• If the rechargeable battery is supplied as a separate item, it may be located in various places such as in the vehicle interior [0033] 80 or inside the wreath 50. If the rechargeable battery is located inside the wreath 50, a void may be provided in the wreath 50 which is adapted to hold the rechargeable battery. Alternatively, the battery of the vehicle 90 may be used as the rechargeable battery. The battery may also be a non-rechargeable battery supplied with the wreath 50, such as a nine volt battery in a weather resistant container attached to the frame 105 of the wreath 50, or a plurality of low voltage batteries in series, or higher voltage batteries arranged in a parallel circuit configuration.
  • FIG. 3 is a schematic diagram showing a circuit [0034] 62 comprising subcircuits 62 a and 62 b. The lighting system 60 is energized at night from a rechargeable battery 150. In daylight, the battery 150 is charged from the solar panel 65 which forms part of a battery charging circuit 62 a. Alongside the solar panel 65, there is provided a photo-conductive cell 160 which is connected in a series with the solar panel 65 and rechargeable battery 150.
  • Still referring to FIG. 3, in daylight the solar panel [0035] 65 produces a voltage which is applied to the battery 150 via cell 160 which is rendered conductive by solar illumination impinging thereon. Battery 150 charges through the daylight hours, and when the sun sets, cell 160 is rendered non-conductive disconnecting the battery 150 from the solar panel 65. Solar panel 65 includes one or more solar cells. Photo-conductive cell 160 is a phototransistor configured to conduct when illuminated. Rechargeable battery 150 may be a nickel-cadmium (NiCad) or nickel metal hydride battery.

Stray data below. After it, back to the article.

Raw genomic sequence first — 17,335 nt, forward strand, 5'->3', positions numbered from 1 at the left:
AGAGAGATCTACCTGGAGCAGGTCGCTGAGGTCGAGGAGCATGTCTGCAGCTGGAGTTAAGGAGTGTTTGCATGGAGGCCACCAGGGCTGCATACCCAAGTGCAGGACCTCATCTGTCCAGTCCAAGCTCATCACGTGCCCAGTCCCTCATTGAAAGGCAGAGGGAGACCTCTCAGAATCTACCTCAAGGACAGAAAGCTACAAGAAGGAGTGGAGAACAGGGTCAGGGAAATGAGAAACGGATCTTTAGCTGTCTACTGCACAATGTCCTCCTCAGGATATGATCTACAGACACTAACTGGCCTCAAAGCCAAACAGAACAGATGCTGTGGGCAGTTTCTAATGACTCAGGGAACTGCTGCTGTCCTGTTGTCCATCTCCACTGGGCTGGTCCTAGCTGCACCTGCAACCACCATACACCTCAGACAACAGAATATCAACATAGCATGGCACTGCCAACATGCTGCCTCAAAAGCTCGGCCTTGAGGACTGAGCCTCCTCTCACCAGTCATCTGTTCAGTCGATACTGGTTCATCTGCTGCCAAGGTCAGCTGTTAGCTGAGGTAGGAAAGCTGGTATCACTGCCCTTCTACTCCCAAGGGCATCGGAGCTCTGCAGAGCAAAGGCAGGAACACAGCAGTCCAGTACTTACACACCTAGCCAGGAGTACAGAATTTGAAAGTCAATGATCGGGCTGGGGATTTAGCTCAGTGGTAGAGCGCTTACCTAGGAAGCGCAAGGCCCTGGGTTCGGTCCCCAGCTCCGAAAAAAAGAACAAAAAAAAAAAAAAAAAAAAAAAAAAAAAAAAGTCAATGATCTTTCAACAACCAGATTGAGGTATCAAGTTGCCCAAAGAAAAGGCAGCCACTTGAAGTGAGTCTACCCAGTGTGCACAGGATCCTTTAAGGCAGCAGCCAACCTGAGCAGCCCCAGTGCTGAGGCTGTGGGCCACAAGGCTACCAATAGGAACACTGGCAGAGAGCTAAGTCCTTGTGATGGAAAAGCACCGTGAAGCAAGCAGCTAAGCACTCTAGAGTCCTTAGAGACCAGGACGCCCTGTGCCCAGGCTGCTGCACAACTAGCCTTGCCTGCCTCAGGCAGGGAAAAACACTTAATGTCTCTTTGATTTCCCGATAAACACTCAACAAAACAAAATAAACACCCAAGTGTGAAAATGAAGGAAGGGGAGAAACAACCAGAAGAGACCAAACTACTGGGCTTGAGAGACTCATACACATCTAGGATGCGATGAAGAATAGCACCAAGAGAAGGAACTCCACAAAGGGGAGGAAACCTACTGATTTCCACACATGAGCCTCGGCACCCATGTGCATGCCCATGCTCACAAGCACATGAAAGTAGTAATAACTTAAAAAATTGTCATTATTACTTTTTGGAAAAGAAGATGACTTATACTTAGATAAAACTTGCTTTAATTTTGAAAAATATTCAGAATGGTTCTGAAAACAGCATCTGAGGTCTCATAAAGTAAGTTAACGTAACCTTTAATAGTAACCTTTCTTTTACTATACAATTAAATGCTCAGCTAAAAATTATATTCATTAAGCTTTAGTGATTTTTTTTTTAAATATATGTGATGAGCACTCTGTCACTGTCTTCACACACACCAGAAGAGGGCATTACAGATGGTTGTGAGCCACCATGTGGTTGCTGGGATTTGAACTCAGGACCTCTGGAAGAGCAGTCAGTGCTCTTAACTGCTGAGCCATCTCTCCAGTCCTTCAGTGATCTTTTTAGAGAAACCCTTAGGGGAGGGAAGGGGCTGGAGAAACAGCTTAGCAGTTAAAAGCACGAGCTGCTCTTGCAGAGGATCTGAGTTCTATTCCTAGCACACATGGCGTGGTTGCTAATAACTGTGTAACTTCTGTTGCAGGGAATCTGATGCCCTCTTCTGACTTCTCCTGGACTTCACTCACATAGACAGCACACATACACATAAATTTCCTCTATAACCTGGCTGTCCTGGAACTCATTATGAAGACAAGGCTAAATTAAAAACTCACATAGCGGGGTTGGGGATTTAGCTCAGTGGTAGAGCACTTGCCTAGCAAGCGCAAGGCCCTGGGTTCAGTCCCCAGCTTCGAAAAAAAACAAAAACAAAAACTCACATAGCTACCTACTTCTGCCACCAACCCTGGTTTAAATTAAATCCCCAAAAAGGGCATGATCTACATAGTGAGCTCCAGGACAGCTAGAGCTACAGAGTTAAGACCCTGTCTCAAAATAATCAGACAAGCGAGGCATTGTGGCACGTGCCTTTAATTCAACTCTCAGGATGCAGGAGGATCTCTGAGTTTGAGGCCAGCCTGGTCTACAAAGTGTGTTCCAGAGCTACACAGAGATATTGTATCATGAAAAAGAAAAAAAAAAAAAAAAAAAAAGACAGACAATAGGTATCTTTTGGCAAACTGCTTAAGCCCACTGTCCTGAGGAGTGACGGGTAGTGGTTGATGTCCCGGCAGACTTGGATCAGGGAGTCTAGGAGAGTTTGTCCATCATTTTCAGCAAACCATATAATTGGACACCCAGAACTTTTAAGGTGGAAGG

• Still referring to FIG. 3, a load series circuit [0036] 62 b is provided comprising a phototransistor 170 in series with the battery 150 and the lighting circuit lead 120. The phototransistor 170 is configured to be conductive in the absence of illumination. Thus, when the sun sets causing light levels to fall, the battery 150 is no longer being charged by the battery charging circuit 62 a, and instead discharges through the load circuit 62 b; thus at night the rechargeable battery 150 is isolated from the charging circuit 62 a and is connected to the load circuit 62 b for energizing the lighting system 60.
  • More specifically, at night the phototransistor [0037] 170 reconnects the battery 150 to the lights 130 to light the wreath 50. Conversely, during daylight hours, the battery 150 is disconnected from lighting system 60 by phototransistor 170, which acts as an open switch, allowing the rechargeable battery 150 to be charged by the solar panel 65.
  • The solar panel [0038] 65 preferably comprises at least one solar cell located in any convenient location on the exterior surface 70 of a vehicle 90 such as the roof 75 of the vehicle 90 (e.g., see FIG. 1).